Many tissue samples from different areas should be collected for microbiological examination, including intramedullary canals and posterior capsule. Extensive debridement is essential for both first and second stages, similar to tumor excision surgery. All septic membranes must be radically excised, and special care needs to be taken to debride the posterior capsule, since it is a potential source of reinfection. Removal of well-fixed components carries the risk of destruction of bone and adjacent soft tissues, and cortical windows may be required for the removal of well-fixed uncemented components. All efforts should be made to minimize bone loss5). After debridement, copious amount of fluid should be used for irrigation. However, usefulness of pulsatile lavage and the most efficacious antimicrobial solution for irrigation remain inconclusive and unknown5).

Antibiotic-Impregnated Spacers (Articulating versus Static)

Antibiotics can be incorporated into bone cement because commercially available antibiotic-impregnated cement only contains prophylactic doses of antibiotics which are inadequate to manage infection. Appropriate antibiotics should be bactericidal, water soluble, and thermodynamically stable, allow gradual release over an appropriate period of time, and evoke minimal local inflammatory reaction11). Typically, amikacin, ampicillin, cefazolin, ciprofloxacin, gentamicin, penicillin, and vancomycin can be used8). Most importantly, the selection of antibiotics should be based on treating likely pathogens and accompanying culture sensitivities. The amount of antibiotics may be up to 20% of the total mass of the spacer (e.g., 2–4 g of vancomycin per 40 g bag of cement), since the mechanical strength of the spacer is not a major concern5). However, care should be taken to avoid systemic toxicity such as acute kidney injury12). A maximum of 10% by weight of antibiotic is generally recommended with a consideration of risk and benefit13).

Antibiotic-impregnated cement spacers can be inserted after irrigation and debridement. The goal of the spacer is to preserve the joint space and reduce soft tissue contracture while delivering high doses of antibiotics5,14). Cement beads are also effective for providing a high local concentration of antibiotics; however, the joint is left in a state of pseudoarthrosis which can further complicate the second stage of the procedure8,11,15). Spacers can be inserted in a static or dynamic form. Static spacers are inserted to provide joint stability, but they essentially create a temporary joint arthrodesis since no motion is allowed (Fig. 1). Articulating spacers were later introduced to enhance functional status, maintaining range of motion while improving patient satisfaction (Fig. 2)16,17).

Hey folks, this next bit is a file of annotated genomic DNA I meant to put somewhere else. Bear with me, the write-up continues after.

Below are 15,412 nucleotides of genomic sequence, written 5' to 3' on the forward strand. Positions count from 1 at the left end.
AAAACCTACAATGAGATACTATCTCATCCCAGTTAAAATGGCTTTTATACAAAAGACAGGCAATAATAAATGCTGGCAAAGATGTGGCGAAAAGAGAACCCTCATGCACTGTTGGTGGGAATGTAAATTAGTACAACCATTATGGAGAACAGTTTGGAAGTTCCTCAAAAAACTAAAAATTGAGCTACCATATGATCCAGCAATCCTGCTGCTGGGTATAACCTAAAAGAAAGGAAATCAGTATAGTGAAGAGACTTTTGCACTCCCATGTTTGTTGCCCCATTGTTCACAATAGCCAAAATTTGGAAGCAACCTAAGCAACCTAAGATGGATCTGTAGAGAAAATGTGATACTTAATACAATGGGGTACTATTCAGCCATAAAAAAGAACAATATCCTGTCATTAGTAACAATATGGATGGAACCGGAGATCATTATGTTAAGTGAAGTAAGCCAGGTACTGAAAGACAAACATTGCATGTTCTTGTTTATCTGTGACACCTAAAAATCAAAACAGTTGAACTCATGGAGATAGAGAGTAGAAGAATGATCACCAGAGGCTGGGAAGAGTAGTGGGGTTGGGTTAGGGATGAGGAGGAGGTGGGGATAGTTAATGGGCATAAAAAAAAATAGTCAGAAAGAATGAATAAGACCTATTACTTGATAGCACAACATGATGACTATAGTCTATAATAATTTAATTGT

Static spacers are generally recommended for cases with massive bone loss, lack of functional collateral ligaments, and the need for soft-tissue reconstruction. However, no clear contraindications have been described for the use of either type of spacer5,18). While general functional improvement is expected with articulating spacers, the results for infection eradication are similar in individual studies. It is interesting that three systematic reviews were published in a similar time period (2013–2014)17,19,20) which all included a comparable number of articles that were similar. All three articles reported that articulating spacer groups had significantly higher range of motion (articulating vs. static spacer: 100° vs. 92°, 100° vs. 83°, 101° vs. 91°, respectively)17,19,20), although functional scores were similar in the two treatment groups. Regarding reinfection rate, different interpretations exist. Pivec et al.19) analyzed outcomes stratified into complex and simple cases, and reported no significant differences in reinfection, complication, or reoperation rates. However, Guild et al.17) reported that articulating spacers showed a lower re-infection rate, facilitated reimplantation, and resulted in less bone loss than static spacers. Voleti et al.20) reported no statistical difference in re-infection rate between the groups, although the mean reinfection was 12% for static spacers and 7% for articulating spacers, and six of the seven level III studies demonstrated greater reinfection rates in the static spacer group than in the articulating spacer group. None of the individual studies demonstrated a significant difference in infection eradication secondary to the overall paucity of reinfections.

Role and Timing of Systemic Antibiotics